The Help (Tate Taylor, 2011)

….. And now for something totally different. There’s nothing remotely natural about what happens in The Help. It’s the sort of picture that really harkens back to race films of ‘ole. It makes no attempt to take the race issue in a modern direction, as something like Crash (2004) did. It falls more in line with something like Steven Spielberg’s The Color Purple. In fact, it’s a bit more successful in illustrating a clearer narrative path for everyone involved, but like that picture, The Help is no less traditional (or obsolete) in its observations of race. Case in point: in a year that has valued the nostalgic with The Artist, Hugo, War Horse and Midnight in Paris, it makes sense that The Help – a film that could have been in the 80s - is a Best Picture nominee.

Being a throwback isn’t necessarily a positive though. There needs to be a certain level of nuance to taking an old relic of a concept or theme and reinvigorating it with a sense of purpose. Unfortunately, there’s simply not much to The Help beyond its superficial qualities. I’m going to go ahead and ignore the racial dichotomy the film projects, largely because they’re so cut and dry. It’s almost too obvious. There’s the one overt racist and there’s the one who’s not. All the other white women sort of fit in between and are dictated by where the narrative flows. What is of particular interest is the gender issue at stake here. Black and white women inhabit the narrative lens, though the absence of white and especially black men is of interest. First, the film is populated by several white male characters, though most have limited speaking parts and seem to exist in a state of neutrality – whatever social injustice at hand is best handled by women. Secondly, there are very few black male figures in the narrative and the only one who has any bit of narrative impact is abusive.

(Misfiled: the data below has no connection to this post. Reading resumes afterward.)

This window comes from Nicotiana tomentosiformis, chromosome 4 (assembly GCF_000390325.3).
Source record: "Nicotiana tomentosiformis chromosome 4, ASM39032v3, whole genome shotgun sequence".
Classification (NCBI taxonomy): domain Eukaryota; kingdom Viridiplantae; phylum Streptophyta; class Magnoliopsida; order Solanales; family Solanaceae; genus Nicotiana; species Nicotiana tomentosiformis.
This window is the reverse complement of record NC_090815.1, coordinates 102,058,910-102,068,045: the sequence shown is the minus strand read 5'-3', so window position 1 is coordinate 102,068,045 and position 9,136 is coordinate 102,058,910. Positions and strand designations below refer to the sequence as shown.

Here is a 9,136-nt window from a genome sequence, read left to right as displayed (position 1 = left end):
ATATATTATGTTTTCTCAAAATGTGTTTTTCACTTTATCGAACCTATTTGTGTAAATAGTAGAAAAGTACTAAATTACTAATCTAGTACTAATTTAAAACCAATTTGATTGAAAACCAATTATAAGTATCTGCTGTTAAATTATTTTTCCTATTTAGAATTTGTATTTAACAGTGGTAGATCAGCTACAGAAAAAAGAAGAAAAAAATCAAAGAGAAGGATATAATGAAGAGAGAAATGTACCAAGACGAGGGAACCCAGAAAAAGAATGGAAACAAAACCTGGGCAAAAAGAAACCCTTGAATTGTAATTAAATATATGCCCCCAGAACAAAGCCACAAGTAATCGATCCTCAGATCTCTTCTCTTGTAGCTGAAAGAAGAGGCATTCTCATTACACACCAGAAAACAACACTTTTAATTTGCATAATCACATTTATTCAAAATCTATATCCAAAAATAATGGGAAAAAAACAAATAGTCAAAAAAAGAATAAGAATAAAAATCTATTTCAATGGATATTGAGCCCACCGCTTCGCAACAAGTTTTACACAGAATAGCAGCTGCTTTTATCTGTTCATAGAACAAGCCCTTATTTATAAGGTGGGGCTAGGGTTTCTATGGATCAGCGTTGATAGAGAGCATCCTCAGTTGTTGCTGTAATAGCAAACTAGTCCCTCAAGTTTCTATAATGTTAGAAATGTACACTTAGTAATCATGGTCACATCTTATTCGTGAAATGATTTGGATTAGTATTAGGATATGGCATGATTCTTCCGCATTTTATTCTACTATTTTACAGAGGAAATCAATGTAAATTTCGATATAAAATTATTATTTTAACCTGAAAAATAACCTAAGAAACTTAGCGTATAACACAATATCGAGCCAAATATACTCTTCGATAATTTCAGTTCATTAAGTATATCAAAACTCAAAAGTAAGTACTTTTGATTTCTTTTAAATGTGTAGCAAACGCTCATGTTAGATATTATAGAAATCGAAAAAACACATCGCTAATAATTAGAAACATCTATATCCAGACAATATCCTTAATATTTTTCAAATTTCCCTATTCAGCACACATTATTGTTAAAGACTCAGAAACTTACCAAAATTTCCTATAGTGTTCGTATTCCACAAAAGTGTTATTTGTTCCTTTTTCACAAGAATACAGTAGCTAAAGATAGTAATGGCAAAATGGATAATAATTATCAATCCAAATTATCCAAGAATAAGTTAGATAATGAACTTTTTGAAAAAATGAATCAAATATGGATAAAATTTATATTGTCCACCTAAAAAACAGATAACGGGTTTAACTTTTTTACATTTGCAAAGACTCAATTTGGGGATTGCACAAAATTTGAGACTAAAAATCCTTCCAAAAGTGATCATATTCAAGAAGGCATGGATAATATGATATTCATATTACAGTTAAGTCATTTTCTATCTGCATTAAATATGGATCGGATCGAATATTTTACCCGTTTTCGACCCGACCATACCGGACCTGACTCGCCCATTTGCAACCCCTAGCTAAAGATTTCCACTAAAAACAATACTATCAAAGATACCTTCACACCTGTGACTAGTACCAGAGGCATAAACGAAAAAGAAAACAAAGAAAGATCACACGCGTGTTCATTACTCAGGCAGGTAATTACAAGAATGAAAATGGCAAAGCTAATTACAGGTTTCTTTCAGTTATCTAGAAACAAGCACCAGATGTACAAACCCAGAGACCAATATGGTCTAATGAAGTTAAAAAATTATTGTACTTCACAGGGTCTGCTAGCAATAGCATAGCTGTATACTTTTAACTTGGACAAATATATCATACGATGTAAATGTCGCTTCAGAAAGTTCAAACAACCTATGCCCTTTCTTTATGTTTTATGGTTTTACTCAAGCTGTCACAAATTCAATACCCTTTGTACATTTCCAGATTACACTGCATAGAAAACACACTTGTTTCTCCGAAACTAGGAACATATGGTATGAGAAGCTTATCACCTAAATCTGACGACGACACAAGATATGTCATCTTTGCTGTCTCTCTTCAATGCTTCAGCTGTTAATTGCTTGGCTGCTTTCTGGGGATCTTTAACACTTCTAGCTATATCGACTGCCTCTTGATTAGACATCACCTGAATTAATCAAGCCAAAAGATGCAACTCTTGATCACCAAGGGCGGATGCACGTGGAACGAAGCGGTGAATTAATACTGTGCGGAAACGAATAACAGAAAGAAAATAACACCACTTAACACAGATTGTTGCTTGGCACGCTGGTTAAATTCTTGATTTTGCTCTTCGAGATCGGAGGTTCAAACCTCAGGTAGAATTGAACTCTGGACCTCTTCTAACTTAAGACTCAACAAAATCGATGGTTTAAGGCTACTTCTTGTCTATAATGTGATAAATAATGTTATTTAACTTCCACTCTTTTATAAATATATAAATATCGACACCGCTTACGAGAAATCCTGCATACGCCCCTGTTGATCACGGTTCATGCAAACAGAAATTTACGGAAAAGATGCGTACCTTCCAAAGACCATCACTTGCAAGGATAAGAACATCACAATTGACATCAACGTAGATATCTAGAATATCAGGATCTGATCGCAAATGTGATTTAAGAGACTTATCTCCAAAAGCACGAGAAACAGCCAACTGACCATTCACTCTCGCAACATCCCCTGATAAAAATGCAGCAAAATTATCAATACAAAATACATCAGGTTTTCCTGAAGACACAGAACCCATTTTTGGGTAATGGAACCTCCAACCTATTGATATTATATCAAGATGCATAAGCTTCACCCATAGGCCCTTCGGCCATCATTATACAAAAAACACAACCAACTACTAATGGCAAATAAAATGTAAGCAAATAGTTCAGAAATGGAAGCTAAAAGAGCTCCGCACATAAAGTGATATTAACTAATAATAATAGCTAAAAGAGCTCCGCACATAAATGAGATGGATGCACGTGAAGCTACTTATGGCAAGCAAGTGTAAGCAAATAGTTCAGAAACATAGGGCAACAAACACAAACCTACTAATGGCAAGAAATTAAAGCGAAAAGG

Despite The Help’s limited sense of racial sensitivity, the picture is almost excusable for Tate Taylor’s insipid direction. Unlike Steven Spielberg’s work in The Color Purple, Taylor doesn’t seem to be placing any reverence in the material here – whether it’s his own ineptitude behind the camera or the astute awareness that the script is mediocre, his lethargic method of filmmaking fashions a dull film. And while Octavia Spencer and Viola Davis (and Jessica Chastain and Bryce Dallas Howard) all give strong performances, it’s of limited consequence when they’re dealing with such shitty material. And I say shit, because well, there is an abnormal fixation with fecal matter that guides the picture. When shit is a more prominent aspect of a picture meant to deal with race, then it’s pretty obvious there’s a problem. 

 Rating: 3/10